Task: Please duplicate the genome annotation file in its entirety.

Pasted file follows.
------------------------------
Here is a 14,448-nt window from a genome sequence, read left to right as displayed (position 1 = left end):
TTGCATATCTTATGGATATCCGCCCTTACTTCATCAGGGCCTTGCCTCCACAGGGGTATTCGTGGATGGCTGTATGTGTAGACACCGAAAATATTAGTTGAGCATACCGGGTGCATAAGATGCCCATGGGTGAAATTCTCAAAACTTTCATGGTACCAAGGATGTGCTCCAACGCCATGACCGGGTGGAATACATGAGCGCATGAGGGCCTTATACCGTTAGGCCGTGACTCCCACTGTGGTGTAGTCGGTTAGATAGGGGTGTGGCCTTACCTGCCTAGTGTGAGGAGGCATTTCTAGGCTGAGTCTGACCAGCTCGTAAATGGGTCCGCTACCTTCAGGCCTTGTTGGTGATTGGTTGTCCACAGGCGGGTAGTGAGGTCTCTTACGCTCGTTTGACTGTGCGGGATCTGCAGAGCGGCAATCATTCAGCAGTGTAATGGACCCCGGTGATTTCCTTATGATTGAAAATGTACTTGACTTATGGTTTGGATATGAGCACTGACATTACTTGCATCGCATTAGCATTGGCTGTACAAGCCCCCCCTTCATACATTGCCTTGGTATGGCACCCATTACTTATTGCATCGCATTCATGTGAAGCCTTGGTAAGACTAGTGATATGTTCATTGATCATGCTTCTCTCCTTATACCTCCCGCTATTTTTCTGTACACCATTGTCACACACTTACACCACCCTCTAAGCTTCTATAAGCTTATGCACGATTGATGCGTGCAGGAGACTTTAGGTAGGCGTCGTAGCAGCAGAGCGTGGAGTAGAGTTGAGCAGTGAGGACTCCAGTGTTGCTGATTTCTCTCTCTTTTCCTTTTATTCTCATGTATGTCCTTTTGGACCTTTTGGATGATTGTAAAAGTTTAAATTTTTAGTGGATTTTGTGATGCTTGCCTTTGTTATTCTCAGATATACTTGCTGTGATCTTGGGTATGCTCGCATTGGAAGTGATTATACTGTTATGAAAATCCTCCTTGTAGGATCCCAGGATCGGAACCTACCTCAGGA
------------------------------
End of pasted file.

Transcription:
Here is a 14,448-nt window from a genome sequence, read left to right as displayed (position 1 = left end):
TTGCATATCTTATGGATATCCGCCCTTACTTCATCAGGGCCTTGCCTCCACAGGGGTATTCGTGGATGGCTGTATGTGTAGACACCGAAAATATTAGTTGAGCATACCGGGTGCATAAGATGCCCATGGGTGAAATTCTCAAAACTTTCATGGTACCAAGGATGTGCTCCAACGCCATGACCGGGTGGAATACATGAGCGCATGAGGGCCTTATACCGTTAGGCCGTGACTCCCACTGTGGTGTAGTCGGTTAGATAGGGGTGTGGCCTTACCTGCCTAGTGTGAGGAGGCATTTCTAGGCTGAGTCTGACCAGCTCGTAAATGGGTCCGCTACCTTCAGGCCTTGTTGGTGATTGGTTGTCCACAGGCGGGTAGTGAGGTCTCTTACGCTCGTTTGACTGTGCGGGATCTGCAGAGCGGCAATCATTCAGCAGTGTAATGGACCCCGGTGATTTCCTTATGATTGAAAATGTACTTGACTTATGGTTTGGATATGAGCACTGACATTACTTGCATCGCATTAGCATTGGCTGTACAAGCCCCCCCTTCATACATTGCCTTGGTATGGCACCCATTACTTATTGCATCGCATTCATGTGAAGCCTTGGTAAGACTAGTGATATGTTCATTGATCATGCTTCTCTCCTTATACCTCCCGCTATTTTTCTGTACACCATTGTCACACACTTACACCACCCTCTAAGCTTCTATAAGCTTATGCACGATTGATGCGTGCAGGAGACTTTAGGTAGGCGTCGTAGCAGCAGAGCGTGGAGTAGAGTTGAGCAGTGAGGACTCCAGTGTTGCTGATTTCTCTCTCTTTTCCTTTTATTCTCATGTATGTCCTTTTGGACCTTTTGGATGATTGTAAAAGTTTAAATTTTTAGTGGATTTTGTGATGCTTGCCTTTGTTATTCTCAGATATACTTGCTGTGATCTTGGGTATGCTCGCATTGGAAGTGATTATACTGTTATGAAAATCCTCCTTGTAGGATCCCAGGATCGGAACCTACCTCAGGA